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What if I don’t know one or more of the core fields? Can I still enter my data?

If you don’t know your exact location, try selecting a broader geographical area. For example, if you know you were in the town of Cape May, New Jersey, but don’t know the exact location of your sighting, enter your sighting at the town level. The information won’t be as useful as information provided from a more precise location, but it will still be meaningful to eBird biologists and fellow bird watchers.

If you don't know your exact distance traveled you can measure it using a suite of online map-based tools.  Try runningmap.com or http://www.gmap-pedometer.com/ for measuring distance.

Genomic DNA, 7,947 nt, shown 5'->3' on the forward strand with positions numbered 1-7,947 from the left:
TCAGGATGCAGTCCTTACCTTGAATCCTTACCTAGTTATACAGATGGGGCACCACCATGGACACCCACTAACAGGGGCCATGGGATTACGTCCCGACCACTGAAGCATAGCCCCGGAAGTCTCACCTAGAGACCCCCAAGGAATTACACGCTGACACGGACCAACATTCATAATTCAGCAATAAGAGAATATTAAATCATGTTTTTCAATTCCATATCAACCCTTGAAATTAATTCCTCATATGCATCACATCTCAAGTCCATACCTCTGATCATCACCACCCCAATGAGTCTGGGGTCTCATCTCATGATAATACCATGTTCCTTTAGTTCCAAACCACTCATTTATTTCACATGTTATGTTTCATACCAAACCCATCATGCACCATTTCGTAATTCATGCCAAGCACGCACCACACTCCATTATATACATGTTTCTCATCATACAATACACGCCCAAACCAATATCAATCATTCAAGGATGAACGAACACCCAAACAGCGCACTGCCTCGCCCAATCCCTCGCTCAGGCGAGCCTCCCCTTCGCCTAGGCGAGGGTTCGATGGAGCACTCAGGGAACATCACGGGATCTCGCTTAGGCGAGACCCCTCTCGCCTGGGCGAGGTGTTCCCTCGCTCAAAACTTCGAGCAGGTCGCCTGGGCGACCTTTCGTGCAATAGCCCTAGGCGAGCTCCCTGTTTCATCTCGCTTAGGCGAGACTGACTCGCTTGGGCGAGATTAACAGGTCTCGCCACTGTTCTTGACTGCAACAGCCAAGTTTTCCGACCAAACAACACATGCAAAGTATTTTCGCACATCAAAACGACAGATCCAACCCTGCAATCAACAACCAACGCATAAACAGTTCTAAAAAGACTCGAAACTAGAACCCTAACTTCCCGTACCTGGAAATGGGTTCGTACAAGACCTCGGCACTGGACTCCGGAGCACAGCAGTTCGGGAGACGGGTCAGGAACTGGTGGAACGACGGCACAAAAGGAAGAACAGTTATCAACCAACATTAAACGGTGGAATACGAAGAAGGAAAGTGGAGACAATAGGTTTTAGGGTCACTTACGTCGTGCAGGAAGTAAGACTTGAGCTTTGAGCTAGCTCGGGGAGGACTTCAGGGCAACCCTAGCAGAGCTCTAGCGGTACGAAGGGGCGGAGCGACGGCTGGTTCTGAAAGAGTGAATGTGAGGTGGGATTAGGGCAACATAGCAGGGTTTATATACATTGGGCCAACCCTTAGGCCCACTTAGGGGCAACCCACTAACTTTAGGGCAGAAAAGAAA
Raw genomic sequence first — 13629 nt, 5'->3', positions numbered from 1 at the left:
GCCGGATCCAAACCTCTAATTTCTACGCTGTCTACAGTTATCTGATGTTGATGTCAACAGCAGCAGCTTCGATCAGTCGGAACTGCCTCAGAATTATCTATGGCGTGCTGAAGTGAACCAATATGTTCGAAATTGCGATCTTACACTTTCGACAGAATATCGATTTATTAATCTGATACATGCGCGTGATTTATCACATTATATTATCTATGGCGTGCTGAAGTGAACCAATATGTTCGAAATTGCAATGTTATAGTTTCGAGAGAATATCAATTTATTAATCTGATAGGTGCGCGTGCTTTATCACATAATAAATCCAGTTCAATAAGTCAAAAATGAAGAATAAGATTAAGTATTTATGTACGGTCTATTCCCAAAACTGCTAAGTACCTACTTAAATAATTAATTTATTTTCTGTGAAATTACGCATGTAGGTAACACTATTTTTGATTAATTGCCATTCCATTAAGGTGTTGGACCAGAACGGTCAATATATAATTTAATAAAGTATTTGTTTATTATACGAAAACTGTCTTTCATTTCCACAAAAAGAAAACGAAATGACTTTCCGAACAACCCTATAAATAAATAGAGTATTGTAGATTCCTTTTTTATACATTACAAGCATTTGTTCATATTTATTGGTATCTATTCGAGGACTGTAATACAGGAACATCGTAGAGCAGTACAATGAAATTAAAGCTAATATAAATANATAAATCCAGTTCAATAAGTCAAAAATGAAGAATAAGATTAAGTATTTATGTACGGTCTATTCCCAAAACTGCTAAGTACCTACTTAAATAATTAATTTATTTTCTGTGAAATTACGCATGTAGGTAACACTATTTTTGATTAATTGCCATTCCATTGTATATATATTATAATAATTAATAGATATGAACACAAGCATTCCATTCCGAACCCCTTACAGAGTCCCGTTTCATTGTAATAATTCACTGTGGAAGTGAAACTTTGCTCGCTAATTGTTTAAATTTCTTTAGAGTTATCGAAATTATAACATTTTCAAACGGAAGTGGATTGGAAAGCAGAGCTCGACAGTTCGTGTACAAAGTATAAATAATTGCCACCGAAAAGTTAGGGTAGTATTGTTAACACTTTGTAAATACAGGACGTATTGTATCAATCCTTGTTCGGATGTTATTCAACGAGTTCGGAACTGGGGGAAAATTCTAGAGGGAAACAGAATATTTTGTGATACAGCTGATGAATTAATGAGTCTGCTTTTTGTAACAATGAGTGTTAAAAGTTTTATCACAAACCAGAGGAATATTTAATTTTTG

If you don't know the exact area you can measure it by drawing a polygon around it using the online tool called Google Planimeter.

If you are reporting only the highlights of the species you observed, answer “No” in the box that asks, “Are you reporting a complete checklist of the birds you saw/heard?” You can still enter the numbers of individuals of each species you did identify, but we’ll know that you aren’t reporting the total number of species.

If you don’t know the exact number of individuals for each species, still answer “Yes” in the box that asks, “Are you reporting all the birds you observed?” You can enter numbers for each species if you have them, or "X" to indicate that a species was simply present.

If you can’t provide effort information (how far you walked, how long you were recording birds) you can enter your observations as “Incidental Sightings”.
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